In an age of digital transformation and digital transportation of ideas, creativity still matters. I would even argue that it matters more. According to Menmood Hanif, quoted in a Huffington Post article, the average internet user gets 11,150 ads per month. Another CBS News report stated that in the 1970s consumers were exposed to about 500 ads per day and now they are exposed to about 5,000 ads per day. So somewhere between 11,150 per month and 5,000 ads per day lies the opportunity to be seen and heard. But based on this quantity of exposures, it better be creative if you want it to be seen or heard.
Ads don’t come knocking on the door announcing that they are ads any longer (think TV commercials). They sometimes find their way into your online social community as YouTube videos you love to watch and celebrities that you follow. They are in your feeds and part of the shows you love to watch. They provide the landscape in the game you are playing and are probably in the songs on your playlist. In addition, the rapid rise of mobile as an advertising medium has challenged everything we have learned about how to capture attention and tell stories. Advertisers had decades to get familiar with and proficient on traditional mediums like TV, but mobile is presenting a whole new set of opportunities and challenges. Given the potential for consumers to see lots of ads, it is even more important that if we want to stand out in this crowd that we work at being creative. That is, being imaginative, original and emotionally compelling.
Facebook recently reported that in their analysis of over 800 video ads from 2015 and 2016 of major advertisers in North American and Europe, only 22% could be understood in the first 10 seconds without sound. That presents a huge missed opportunity as consumer’s attention spans are shrinking given the number of exposures and viewing options. I agree with Barbara Dyer, president and CEO of The Hitachi Foundation, when she said that creativity is rapidly shifting from a “nice to have” to a “must have” quality for all types of successful organizations – from delicatessens to design firms. A firm’s embrace of creativity in their workplace culture requires a disciplined approach to unleash the chaos of inventive ideas.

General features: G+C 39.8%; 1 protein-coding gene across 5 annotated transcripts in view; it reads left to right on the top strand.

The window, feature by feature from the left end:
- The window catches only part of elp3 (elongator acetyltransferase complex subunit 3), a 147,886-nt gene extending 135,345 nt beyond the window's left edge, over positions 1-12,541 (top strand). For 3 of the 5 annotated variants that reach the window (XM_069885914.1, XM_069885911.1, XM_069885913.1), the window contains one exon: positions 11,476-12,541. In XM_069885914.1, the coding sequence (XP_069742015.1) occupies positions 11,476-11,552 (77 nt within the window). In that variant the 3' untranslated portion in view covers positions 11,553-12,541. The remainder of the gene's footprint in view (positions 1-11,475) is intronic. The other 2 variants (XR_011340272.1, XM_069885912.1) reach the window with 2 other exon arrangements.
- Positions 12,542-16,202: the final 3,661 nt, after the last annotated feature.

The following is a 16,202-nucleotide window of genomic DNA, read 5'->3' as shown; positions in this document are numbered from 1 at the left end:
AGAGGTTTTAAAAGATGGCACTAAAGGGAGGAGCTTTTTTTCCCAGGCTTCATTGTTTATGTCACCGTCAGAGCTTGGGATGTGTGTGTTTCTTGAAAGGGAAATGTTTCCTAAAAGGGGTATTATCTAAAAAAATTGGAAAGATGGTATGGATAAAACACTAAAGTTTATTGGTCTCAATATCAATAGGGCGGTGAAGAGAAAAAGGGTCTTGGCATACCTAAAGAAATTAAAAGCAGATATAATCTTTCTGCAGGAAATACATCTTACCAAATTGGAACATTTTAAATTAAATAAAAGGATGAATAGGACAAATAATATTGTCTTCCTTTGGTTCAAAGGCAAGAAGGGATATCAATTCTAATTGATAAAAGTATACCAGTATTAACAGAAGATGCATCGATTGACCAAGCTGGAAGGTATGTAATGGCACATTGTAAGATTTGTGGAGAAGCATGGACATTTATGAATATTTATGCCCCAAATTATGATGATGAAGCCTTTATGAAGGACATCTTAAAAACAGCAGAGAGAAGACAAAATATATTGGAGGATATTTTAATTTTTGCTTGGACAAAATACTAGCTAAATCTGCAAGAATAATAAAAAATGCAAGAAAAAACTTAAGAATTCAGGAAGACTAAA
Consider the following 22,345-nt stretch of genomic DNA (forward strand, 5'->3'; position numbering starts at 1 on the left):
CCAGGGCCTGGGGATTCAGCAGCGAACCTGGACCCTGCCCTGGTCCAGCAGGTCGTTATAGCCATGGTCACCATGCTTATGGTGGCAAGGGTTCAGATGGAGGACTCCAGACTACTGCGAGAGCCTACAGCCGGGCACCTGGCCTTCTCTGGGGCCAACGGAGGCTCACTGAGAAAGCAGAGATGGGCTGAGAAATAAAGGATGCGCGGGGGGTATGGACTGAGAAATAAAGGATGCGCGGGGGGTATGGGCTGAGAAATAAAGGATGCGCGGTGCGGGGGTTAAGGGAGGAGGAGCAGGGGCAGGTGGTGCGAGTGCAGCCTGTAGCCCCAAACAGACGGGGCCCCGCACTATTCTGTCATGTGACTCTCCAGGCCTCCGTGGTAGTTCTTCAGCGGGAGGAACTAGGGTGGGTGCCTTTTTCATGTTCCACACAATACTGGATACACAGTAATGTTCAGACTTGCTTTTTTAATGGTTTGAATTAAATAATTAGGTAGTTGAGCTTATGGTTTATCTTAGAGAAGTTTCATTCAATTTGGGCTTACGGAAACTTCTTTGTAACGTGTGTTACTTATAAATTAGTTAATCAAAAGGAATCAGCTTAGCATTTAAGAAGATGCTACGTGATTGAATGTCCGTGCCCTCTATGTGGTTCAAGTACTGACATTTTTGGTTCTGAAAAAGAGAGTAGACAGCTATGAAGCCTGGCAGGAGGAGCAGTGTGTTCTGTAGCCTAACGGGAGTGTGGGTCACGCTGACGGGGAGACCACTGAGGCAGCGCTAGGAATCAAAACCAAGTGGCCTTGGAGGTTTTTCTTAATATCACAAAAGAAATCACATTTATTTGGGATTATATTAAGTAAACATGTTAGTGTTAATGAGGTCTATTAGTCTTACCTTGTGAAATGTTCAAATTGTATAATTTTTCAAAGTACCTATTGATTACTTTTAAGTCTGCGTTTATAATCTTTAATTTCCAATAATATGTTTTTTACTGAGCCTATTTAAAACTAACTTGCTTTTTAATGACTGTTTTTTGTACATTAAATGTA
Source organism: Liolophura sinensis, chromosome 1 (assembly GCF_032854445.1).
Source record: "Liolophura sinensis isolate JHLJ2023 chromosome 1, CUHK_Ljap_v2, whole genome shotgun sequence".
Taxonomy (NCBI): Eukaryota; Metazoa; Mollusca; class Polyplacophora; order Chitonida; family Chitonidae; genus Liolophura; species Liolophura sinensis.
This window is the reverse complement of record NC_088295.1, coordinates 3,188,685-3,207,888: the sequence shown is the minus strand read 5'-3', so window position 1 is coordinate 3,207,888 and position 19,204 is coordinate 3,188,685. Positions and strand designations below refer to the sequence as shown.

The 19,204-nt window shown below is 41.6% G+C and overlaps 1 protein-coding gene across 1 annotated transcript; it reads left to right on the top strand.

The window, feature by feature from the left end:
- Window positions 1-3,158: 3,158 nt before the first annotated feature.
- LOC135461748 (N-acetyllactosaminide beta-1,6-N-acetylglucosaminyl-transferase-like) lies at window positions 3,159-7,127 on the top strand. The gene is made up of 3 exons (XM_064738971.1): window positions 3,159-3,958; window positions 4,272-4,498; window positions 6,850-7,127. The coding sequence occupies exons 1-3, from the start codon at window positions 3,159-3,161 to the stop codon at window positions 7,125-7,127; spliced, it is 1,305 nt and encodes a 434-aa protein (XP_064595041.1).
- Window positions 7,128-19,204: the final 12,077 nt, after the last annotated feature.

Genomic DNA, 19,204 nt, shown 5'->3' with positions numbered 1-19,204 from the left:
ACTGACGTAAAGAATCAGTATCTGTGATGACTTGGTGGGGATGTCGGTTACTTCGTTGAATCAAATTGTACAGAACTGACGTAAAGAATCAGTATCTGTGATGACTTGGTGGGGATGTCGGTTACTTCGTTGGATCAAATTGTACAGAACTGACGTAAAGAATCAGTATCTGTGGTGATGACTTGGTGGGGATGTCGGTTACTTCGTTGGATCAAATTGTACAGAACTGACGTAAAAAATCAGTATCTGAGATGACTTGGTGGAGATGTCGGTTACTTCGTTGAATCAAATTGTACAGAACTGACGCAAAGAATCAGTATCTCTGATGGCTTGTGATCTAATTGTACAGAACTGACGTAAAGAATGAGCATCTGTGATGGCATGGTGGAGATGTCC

Here are some of the things we can do to cultivate a culture of creativity among our teams according to Inc. magazine to ensure that we are developing work that will be seen, heard and experienced.
1. Build a Diverse Team – Having everyone on the team look alike and come from the same background stifles creativity and presents a missed opportunity for your company and team. Seek to build a diverse team whose strength lies in its members' range of work experience, education and cultural backgrounds that play off of one another.
2. Surround Your team with Inspiration - Whenever you see something from the big wide world that captures your attention, put it on display. It can be any discovery: an awesome ad in a magazine, an unusually arranged menu, or even a well-written email that made you laugh. The more provocative, the better!
3. Flip Your Assumptions - Over the course of the day, identify all the tasks you do without thinking. Take a moment to talk about how you could do them differently. Sometimes it won’t work (spell check might always be the best way to proofread your work). However, it will often lead you to find a new way of doing the same old thing.
4. Bring it to Life - Put your thoughts into words, your words into pictures, and your pictures into prototypes. When people can see your idea, they’re less likely to forget it and much more likely to take it seriously and become involved in its development and bullet-proofing. Even a bad drawing is better than no drawing.